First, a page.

​Its all to do with your lizard brain1 trying to keep you safe. The lizard is constantly on the look-out for possible threats. ​When you picture something important in your life that you want to change / create / develop, your lizard goes on a spree of identifying every potential threat, every little detail that could possibly derail your project.

Result: You feel like it won’t be safe to start, till you know how to deal with Every. Little. Detail.

Is there a way to get around the watch dog? Maybe even put its talents to good use?

​Read the article at

​(This is Part 5 in a Series.)

How to influence your own behavior, in advance

​How to influence your own behavior, in advance

(Approximately a 6 ​minute read)

sad lizard on branch

We all have our best moments, when we’re focused, productive and happy.

And we all have moments where nothing is so compelling as checking our Facebook  feed to compare ourselves with those who are happier and more productive than we are, while absently dipping a spoon into a tub of something sweet and comforting.

Sticking to useful habits and avoiding time-wasters has nothing to do with will power in ​those not-so-​focused moments.

When you're tired and your focus falters, something is going to catch your attention.

It might be something super-compelling (like your Facebook feed), or it might just be something with immediate proximity ​ at eye height or right in your path, (like the junk food at the check-out counter).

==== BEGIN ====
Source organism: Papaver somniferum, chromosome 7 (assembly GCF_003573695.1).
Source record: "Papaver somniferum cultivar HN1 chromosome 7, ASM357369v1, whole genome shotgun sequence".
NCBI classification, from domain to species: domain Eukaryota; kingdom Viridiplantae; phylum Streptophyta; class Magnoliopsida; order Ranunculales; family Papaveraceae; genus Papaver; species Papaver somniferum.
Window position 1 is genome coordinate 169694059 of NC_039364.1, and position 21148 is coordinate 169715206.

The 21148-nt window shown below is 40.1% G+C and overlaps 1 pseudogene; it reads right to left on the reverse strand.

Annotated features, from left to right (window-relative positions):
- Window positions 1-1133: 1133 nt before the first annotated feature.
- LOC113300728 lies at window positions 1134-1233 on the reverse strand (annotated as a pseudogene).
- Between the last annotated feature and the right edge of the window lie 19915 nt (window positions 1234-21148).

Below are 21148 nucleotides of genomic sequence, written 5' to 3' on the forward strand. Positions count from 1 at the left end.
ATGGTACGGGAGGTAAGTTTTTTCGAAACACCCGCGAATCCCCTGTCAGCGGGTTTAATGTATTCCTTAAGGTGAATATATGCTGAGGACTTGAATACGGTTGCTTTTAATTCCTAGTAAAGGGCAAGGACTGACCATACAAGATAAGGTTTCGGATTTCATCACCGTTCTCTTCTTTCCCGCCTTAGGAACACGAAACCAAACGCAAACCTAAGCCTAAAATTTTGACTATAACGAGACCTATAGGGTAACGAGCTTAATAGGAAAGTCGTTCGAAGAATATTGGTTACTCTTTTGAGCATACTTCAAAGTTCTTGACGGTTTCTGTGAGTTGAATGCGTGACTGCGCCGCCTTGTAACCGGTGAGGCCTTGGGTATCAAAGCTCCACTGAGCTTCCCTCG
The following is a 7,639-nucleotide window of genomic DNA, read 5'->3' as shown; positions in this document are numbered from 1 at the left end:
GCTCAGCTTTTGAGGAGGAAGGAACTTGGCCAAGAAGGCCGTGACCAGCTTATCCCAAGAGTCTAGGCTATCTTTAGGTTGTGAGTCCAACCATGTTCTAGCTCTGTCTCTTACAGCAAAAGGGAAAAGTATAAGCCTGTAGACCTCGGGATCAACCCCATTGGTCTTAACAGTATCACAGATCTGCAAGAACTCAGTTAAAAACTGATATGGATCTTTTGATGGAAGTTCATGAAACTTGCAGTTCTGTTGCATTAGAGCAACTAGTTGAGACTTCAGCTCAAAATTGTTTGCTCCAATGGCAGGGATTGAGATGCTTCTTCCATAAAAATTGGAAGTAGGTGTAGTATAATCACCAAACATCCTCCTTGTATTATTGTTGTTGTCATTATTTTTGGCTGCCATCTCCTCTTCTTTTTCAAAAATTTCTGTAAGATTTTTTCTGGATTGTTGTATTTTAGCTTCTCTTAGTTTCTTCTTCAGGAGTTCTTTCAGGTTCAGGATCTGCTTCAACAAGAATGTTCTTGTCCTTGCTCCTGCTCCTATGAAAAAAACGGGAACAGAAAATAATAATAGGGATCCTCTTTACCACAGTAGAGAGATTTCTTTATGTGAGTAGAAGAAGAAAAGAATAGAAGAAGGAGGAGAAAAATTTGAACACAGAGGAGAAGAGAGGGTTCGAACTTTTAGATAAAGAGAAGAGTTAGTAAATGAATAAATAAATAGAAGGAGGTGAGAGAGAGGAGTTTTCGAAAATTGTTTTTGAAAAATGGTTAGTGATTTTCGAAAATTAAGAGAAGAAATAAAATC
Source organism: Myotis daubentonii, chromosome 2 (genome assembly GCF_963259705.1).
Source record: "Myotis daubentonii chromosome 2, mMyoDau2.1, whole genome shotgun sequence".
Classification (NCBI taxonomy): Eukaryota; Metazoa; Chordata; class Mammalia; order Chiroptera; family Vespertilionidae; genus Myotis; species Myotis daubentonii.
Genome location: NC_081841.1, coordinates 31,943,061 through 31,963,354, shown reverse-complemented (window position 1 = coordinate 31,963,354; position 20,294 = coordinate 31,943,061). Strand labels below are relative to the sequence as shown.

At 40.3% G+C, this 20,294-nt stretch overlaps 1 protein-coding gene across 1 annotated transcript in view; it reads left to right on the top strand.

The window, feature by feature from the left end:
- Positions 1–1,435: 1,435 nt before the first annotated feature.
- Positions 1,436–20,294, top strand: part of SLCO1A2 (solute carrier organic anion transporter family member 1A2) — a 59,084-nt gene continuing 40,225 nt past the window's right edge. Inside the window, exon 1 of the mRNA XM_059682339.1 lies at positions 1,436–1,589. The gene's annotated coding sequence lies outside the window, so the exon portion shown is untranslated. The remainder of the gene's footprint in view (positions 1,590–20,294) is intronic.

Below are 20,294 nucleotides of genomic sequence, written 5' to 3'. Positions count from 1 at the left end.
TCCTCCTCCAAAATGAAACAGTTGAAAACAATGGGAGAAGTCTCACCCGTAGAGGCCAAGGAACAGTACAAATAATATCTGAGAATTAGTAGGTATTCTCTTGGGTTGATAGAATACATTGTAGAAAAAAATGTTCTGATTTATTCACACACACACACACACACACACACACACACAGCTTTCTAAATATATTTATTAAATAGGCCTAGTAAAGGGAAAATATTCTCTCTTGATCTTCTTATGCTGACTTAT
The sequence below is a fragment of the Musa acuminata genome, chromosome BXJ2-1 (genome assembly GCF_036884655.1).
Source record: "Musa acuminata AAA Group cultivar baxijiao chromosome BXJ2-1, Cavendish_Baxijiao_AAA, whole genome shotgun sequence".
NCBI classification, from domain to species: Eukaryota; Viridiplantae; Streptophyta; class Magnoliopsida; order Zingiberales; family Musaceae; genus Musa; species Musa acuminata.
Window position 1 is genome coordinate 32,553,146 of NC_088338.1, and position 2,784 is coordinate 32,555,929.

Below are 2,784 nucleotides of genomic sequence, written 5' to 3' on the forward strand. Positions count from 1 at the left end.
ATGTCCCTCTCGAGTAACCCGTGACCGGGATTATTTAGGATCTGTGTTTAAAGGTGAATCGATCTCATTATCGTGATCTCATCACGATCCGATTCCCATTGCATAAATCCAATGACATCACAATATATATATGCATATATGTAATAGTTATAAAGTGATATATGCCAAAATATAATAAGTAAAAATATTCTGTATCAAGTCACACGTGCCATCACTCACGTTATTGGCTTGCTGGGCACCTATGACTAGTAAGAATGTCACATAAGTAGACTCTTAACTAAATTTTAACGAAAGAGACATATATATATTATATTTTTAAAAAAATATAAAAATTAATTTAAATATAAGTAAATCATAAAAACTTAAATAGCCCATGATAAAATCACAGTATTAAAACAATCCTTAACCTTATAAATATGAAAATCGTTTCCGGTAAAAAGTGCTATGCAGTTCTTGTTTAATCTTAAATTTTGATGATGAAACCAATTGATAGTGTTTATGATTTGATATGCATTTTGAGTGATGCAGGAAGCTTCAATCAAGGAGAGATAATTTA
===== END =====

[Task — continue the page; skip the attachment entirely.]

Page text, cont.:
Whatever it is, its going to lure you off the high road, onto the path of least resistance.

The question is not, “Will you be distracted?” but, “What will distract you?” Is there a way to design the path of least resistance so it still leads in the right direction?

Read the article at​​

This is Part 4 of a Series

How to make distractions lead you where you want to go

​How to make distractions lead where you want to go

(Approximately a 6 ​minute read)

​​How can you get to what's important, when ​energy-sapping mess and ​time-wasting distractions keep leading you astray?

​​You ​have important, worthwhile projects you want to work on. B​ut some days ​you struggle ​to motivate yourself to get the washing folded. ​

​Humans are easily distracted from tasks that are important and valid, but that feel difficult or uncomfortable, because there is a lizard on the control panel who is obsessed with comfort and wants immediate gratification.

Every time your focus wavers, your lizard brain seizes its chance to immerse you in ​comfort.

Then you “wake up” a short time later, wondering how you got from ​"I REFUSE to be distracted by those cookies one more time!" the bottom of the empty cookie jar.

What can we do to work with this, rather than fighting it?

Read the article at

This is Part 3 of a Series

What do Lizards and Procrastination have to do with Your Brain?

​What do Lizards and Procrastination have to do with Your Brain?

(Approximately a ​5 minute read)

grey, pre-historic looking lizard

​This is Part 2 of a Series about the “lizard brain” – made up of the oldest parts of the human brain​ ​that co-exist with our more recently evolved brain regions​.

​The lizard brain ​is